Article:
Edmund Phelps: China’s latent capacity for innovation hinges on effectively harnessing its economic dynamism
The following is a summary of Edmund Phelps' keynote address to attendees at the Fifth Conference of Government and Economics held at Tsinghua University, Beijing, on April 22, 2022. Dr. Phelps is a 2006 Nobel Laureate in Economics and McVickar Professor of Political Economy at Columbia University.
On April 27, 2023, the Fifth Annual Conference of Government and Economics, co-hosted by the Society for the Analysis of Government and Economics (SAGE) along with Tsinghua University’s School of Social Sciences and the Academic Center for Chinese Economic Practice and Thinking (ACCEPT), was broadcasted online. Edmund Phelps, a 2006 Nobel Laureate in Economic Sciences and McVickar Professor of Political Economy at Columbia University, delivered a keynote address to attendees at the conference in a video presentation.
Phelps contended that innovation often does not in fact come from inventions or discoveries made by scientists. In his book Mass Flourishing, he pointed out that a large number of new products and methods that emerged in the 1880s primarily relied on the wisdom of a multitude of ordinary people. Innovation occurs within the business sector of the economy itself, from the new ways of thinking spontaneously conceived by workers, managers, or ordinary employees to new ideas for producing better products or new ideas for establishing better methods. The dynamism of a given country, and especially in those cases where the level of economic dynamism is comparatively high, can generate a unique set of economic activities, driving the expansion of associated financing, development and marketing sectors and the cultivation of a cadre of managers, which in turn can propel rapid productivity growth, higher wages, and increased levels of employee engagement and satisfaction.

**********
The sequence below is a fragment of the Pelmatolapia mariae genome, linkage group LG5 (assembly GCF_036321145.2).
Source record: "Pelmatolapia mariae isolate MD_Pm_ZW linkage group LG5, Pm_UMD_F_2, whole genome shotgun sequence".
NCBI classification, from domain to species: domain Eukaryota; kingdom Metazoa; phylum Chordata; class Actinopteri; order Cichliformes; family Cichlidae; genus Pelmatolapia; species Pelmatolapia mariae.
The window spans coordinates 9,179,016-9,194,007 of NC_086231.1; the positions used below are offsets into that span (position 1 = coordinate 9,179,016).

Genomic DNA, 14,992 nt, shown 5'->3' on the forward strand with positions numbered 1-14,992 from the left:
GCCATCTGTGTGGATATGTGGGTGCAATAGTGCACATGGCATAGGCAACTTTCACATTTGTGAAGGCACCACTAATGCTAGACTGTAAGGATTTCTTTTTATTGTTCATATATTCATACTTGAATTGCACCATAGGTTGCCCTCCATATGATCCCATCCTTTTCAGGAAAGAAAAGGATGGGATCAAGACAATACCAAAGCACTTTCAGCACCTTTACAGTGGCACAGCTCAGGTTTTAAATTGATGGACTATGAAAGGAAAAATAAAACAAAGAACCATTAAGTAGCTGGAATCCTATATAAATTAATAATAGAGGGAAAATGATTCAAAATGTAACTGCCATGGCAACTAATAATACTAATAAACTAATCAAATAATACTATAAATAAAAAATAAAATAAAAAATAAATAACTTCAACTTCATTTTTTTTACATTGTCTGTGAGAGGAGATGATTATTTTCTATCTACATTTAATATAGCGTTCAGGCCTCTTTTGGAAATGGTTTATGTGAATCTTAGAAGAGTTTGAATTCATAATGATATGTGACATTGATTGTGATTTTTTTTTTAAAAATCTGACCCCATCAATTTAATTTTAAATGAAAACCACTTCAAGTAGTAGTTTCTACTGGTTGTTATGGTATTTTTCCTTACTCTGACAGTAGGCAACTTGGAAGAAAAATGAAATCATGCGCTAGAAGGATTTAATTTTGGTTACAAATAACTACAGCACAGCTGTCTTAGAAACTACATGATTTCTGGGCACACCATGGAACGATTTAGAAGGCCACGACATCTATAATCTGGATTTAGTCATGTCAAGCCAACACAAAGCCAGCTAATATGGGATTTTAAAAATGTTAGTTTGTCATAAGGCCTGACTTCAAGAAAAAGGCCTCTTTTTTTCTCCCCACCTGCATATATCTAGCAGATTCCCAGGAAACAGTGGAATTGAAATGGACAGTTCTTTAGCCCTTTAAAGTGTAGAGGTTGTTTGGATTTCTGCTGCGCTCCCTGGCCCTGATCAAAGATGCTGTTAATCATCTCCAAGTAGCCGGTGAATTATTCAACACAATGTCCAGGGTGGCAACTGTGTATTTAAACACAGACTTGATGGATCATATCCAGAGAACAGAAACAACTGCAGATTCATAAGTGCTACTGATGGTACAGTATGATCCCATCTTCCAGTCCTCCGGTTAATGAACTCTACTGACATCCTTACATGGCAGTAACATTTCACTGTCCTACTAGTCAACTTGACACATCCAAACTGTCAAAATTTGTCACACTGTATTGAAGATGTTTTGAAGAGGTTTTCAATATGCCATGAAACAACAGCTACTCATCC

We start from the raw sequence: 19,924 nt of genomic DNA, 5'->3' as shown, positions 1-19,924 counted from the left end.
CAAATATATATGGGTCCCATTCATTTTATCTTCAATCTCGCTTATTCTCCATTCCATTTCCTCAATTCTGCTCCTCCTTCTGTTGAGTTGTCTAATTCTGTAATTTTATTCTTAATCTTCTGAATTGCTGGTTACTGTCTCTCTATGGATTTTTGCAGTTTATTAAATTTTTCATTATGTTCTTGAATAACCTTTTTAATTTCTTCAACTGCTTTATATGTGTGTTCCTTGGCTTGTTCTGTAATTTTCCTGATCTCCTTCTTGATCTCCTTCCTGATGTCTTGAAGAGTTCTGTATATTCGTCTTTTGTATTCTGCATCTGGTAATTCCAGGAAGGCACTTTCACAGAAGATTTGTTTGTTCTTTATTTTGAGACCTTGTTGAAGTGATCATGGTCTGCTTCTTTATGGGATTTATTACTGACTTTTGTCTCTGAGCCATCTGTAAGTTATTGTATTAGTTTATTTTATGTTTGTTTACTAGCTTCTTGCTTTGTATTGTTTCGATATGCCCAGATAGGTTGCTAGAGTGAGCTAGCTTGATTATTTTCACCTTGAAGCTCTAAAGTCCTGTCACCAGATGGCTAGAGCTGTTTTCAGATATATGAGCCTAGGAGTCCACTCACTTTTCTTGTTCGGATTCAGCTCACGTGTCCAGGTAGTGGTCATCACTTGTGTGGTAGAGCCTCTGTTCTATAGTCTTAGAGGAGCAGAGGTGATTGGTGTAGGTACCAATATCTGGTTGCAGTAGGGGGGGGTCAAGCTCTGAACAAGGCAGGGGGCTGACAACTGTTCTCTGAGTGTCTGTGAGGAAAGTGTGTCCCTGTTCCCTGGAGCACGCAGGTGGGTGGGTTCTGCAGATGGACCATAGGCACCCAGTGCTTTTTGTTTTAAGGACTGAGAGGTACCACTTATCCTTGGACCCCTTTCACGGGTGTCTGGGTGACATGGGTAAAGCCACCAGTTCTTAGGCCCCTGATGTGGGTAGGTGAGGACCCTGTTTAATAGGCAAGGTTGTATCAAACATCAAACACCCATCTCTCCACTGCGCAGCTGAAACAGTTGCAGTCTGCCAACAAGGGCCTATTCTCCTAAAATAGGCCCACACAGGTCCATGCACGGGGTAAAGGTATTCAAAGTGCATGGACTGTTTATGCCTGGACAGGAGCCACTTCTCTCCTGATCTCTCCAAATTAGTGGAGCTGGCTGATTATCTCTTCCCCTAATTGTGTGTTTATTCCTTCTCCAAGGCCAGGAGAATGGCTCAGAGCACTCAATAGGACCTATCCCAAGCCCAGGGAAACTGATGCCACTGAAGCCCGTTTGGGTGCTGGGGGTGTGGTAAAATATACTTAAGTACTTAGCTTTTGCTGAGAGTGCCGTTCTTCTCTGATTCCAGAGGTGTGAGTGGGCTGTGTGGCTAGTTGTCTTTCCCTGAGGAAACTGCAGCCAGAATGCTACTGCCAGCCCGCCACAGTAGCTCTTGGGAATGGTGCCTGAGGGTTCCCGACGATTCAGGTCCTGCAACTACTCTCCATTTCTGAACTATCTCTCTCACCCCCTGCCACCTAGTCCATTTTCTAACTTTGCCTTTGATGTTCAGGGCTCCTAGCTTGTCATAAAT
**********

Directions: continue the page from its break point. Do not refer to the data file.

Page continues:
He suggested that whether a country has the dynamism for indigenous innovation does not depend on whether it maintains a free market, but rather on whether its people have the desire to innovate. Innovators tend to stand apart from mainstream beliefs, have accumulated ample insight, and are capable of thinking outside the box. They share the values of initiative, competition and a desire to achieve, all of which have a positive and powerful impact on economic performance. Of course, this dynamism also requires a social and political climate that supports innovation. For China, there are certain difficulties, such as a difficulty in obtaining financing from the banking system, the tendency for companies to be too hierarchical, uncertainty about the prospects for undertaking research and development, and concerns about whether the government would support exploration into uncharted territory. Even so, Phelps remains upbeat that China has the underlying capacity needed to propel this kind of innovation and looks forward to seeing how well the country progresses in this direction over time.